The Microphotonics Center Industry Consortium (see below) began its key initiative, the Communications Technology Roadmap Project (, in the fall of 2000. This ongoing study will give a 10-year view down the rapidly changing microphotonics technology highway by interviewing industry leaders at all levels of management and developing a picture of areas of consensus and conflicting opinion on how technology and business issues will play out. Consortium members will use the study findings in optical network architecture, component design and manufacturing, market analysis, technical supply chain analysis, and geographic analysis to focus their R&D and business strategies. The Communications Technology Roadmap (CTR) Project is chaired by Professors Charles Fine (Sloan School) and Rajeev Ram (EECS); Elizabeth Bruce is program manager. The CTR working group presented interim reports to consortium members at the November 2002 and May 2003 meetings, and it has made a number of white papers and reports available online to Industry Consortium member companies. The CTR group also established five Technology Working Groups (TWGs), with a total of 47 participants from MIT and 25 companies from start-ups to industry leaders in the telecom industry. TWGs bring together the thought leaders in particular areas of expertise from both industry and academia to discuss technology evolution in those areas. These groups each had meetings both at MIT and at company sites and produced reports on their findings. The subject areas for the TWGs are low-cost transceiver technology, organics technology, optoelectronic integration in Si, optoelectronic integration in III-V materials, and hybrid integration.

Education Activities

One pillar of the MPC is the education of the next generation of materials processing research scientists, engineers, and leaders. To this end, the MPC initiates programs to enhance the intellectual vitality of the materials processing community at MIT. We measure the value of these programs by the breadth of the materials arena they address, by the new and creative collaborations among faculty and students they catalyze, and by the degree of attention to the multidisciplinary—but at the same time fundamental—nature of the materials science, engineering, and processing they generate.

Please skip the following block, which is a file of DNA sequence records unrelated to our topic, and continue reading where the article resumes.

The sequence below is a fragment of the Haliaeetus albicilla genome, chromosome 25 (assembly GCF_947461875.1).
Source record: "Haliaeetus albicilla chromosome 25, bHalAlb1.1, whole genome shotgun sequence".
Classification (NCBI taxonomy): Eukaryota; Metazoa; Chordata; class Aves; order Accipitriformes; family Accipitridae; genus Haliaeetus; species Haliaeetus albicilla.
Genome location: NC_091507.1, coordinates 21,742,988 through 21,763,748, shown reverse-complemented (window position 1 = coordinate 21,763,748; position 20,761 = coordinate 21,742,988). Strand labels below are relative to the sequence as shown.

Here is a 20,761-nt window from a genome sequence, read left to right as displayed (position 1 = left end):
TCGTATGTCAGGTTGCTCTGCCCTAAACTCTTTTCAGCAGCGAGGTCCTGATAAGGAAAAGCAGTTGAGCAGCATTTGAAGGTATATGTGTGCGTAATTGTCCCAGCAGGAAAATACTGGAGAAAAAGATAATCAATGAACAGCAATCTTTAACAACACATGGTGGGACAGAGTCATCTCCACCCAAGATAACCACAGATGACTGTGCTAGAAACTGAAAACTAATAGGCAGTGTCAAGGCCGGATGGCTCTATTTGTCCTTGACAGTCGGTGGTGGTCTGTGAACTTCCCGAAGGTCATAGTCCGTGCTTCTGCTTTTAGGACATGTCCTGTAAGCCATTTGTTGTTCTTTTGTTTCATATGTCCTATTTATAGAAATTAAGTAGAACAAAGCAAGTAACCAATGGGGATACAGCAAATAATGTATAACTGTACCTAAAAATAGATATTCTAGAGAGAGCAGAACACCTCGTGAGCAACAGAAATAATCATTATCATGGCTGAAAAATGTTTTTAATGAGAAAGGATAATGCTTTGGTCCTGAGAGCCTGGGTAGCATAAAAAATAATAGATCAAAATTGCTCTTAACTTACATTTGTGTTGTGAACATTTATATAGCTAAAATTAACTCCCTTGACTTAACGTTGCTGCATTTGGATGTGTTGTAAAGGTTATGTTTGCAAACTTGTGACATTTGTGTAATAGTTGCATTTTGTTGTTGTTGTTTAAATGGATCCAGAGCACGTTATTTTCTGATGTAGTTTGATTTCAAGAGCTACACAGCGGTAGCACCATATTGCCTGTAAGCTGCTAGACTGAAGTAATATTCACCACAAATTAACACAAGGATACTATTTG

We are increasingly archiving seminars, with the speakers' assistance, on our web site in the form of a PowerPoint presentation plus audio track. In this way we hope to capture our seminars as an ongoing information resource to the community.

Materials Unlimited Seminar Series

Now in its fifth year, the Materials Unlimited Seminar Series highlights the research of senior graduate students identified by faculty members as being among the best in MIT materials-related research. This seminar includes a half-hour talk by the featured graduate student, followed by a half-hour panel discussion. Panelists are drawn from MIT and other university faculty, as well as from companies appropriate to the topic. Seminars are well attended by a diverse audience of faculty, postdocs, graduate students, and undergraduates.

FY2003 featured three talks. Jeri-Ann Hiller (DMSE) spoke on "Polyelectrolyte Multilayers: Designing Stimuli-Responsive Platforms for Tunable Opto-Electronic and Biomaterial Applications." Professors Michael Rubner (DMSE) and Robert Cohen (ChemE) and Dr. Lynn Winterton (CibaVision) served as panelists for her talk. Augustine Urbas (DMSE) gave his talk on "Block Copolymer Photonic Crystals," with Professors Edwin Thomas (DMSE), Yoel Fink (DMSE), and Vladimir Bulovic (EECS) as panelists. For Yu-Ming Lin's talk, "Are Nano-Coolers Cooler? Nano-Coolers Based on Bismuth Nanowires and their Properties," Professors Mildred Dresselhaus (EECS) and Gang Chen (MechE) and Dr. Joseph Heremanns (Delphi Automotive) served as panelists.

Microphotonics Seminar Series

The MPhC sponsors a weekly seminar series on topics of interest to those doing research on microphotonics-related subjects. A list of topics plus abstracts can be found via our web site.

Materials Day

Materials Day is generally a yearly event, usually in the fall, that celebrates the MIT materials research community. It features a daylong workshop on a "breaking news" topic, followed by a graduate/postdoc poster session and dinner for participants. The next Materials Day is scheduled for October 28, 2003, and will cover the topic of materials in medicine.

Summer Research Internship Program

The MPC and the Center for Materials Science and Engineering cosponsor the MPC–CMSE Summer Research Internship Program. This 10-week program brings outstanding juniors and seniors in science or engineering majors from academic institutions around the United States to MIT to work in the laboratories of participating faculty. Summer 2002 brought 20 students attending from schools as far-flung as Yeshiva University, the University of Puerto Rico, the University of Wisconsin, and Worcester Polytechnic. These students worked with faculty from ChemE, MechE, DMSE, the Active Materials and Structures Lab, and the Magnet Lab on a wide variety of projects. The Summer 2003 session, just begun at the time of this report, has brought 15 students to MIT.


The MPC also supports the MIT Solar Car Team with a $5,000 grant. See for information about this student organization.

Outreach Activities